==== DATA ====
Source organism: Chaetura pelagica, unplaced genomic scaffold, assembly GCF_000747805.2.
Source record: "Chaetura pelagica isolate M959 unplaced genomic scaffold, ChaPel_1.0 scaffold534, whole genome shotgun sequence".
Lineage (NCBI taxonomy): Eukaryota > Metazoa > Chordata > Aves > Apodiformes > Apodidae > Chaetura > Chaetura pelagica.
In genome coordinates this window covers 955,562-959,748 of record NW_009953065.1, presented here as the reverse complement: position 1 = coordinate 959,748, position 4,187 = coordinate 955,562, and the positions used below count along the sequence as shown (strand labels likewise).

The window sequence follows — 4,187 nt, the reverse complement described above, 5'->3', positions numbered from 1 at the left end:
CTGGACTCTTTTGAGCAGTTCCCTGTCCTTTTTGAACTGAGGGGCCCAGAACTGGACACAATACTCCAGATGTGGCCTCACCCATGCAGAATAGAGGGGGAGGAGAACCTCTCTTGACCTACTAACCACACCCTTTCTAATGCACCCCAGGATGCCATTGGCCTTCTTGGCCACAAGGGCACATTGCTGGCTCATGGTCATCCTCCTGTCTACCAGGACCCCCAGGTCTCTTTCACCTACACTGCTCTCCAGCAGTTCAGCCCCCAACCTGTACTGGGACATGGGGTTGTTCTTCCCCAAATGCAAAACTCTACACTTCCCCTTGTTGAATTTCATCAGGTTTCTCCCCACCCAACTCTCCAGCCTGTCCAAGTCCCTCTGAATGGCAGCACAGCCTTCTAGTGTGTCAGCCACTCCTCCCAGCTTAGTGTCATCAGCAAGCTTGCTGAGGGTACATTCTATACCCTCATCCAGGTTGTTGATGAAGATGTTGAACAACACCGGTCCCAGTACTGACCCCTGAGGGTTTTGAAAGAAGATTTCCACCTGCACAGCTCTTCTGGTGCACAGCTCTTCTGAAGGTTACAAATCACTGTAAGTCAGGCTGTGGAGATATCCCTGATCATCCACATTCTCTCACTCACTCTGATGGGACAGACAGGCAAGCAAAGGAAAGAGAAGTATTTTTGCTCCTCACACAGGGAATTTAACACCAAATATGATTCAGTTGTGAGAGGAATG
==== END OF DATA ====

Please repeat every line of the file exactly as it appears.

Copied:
Source organism: Chaetura pelagica, unplaced genomic scaffold, assembly GCF_000747805.2.
Source record: "Chaetura pelagica isolate M959 unplaced genomic scaffold, ChaPel_1.0 scaffold534, whole genome shotgun sequence".
Lineage (NCBI taxonomy): Eukaryota > Metazoa > Chordata > Aves > Apodiformes > Apodidae > Chaetura > Chaetura pelagica.
In genome coordinates this window covers 955,562-959,748 of record NW_009953065.1, presented here as the reverse complement: position 1 = coordinate 959,748, position 4,187 = coordinate 955,562, and the positions used below count along the sequence as shown (strand labels likewise).

The window sequence follows — 4,187 nt, the reverse complement described above, 5'->3', positions numbered from 1 at the left end:
CTGGACTCTTTTGAGCAGTTCCCTGTCCTTTTTGAACTGAGGGGCCCAGAACTGGACACAATACTCCAGATGTGGCCTCACCCATGCAGAATAGAGGGGGAGGAGAACCTCTCTTGACCTACTAACCACACCCTTTCTAATGCACCCCAGGATGCCATTGGCCTTCTTGGCCACAAGGGCACATTGCTGGCTCATGGTCATCCTCCTGTCTACCAGGACCCCCAGGTCTCTTTCACCTACACTGCTCTCCAGCAGTTCAGCCCCCAACCTGTACTGGGACATGGGGTTGTTCTTCCCCAAATGCAAAACTCTACACTTCCCCTTGTTGAATTTCATCAGGTTTCTCCCCACCCAACTCTCCAGCCTGTCCAAGTCCCTCTGAATGGCAGCACAGCCTTCTAGTGTGTCAGCCACTCCTCCCAGCTTAGTGTCATCAGCAAGCTTGCTGAGGGTACATTCTATACCCTCATCCAGGTTGTTGATGAAGATGTTGAACAACACCGGTCCCAGTACTGACCCCTGAGGGTTTTGAAAGAAGATTTCCACCTGCACAGCTCTTCTGGTGCACAGCTCTTCTGAAGGTTACAAATCACTGTAAGTCAGGCTGTGGAGATATCCCTGATCATCCACATTCTCTCACTCACTCTGATGGGACAGACAGGCAAGCAAAGGAAAGAGAAGTATTTTTGCTCCTCACACAGGGAATTTAACACCAAATATGATTCAGTTGTGAGAGGAATG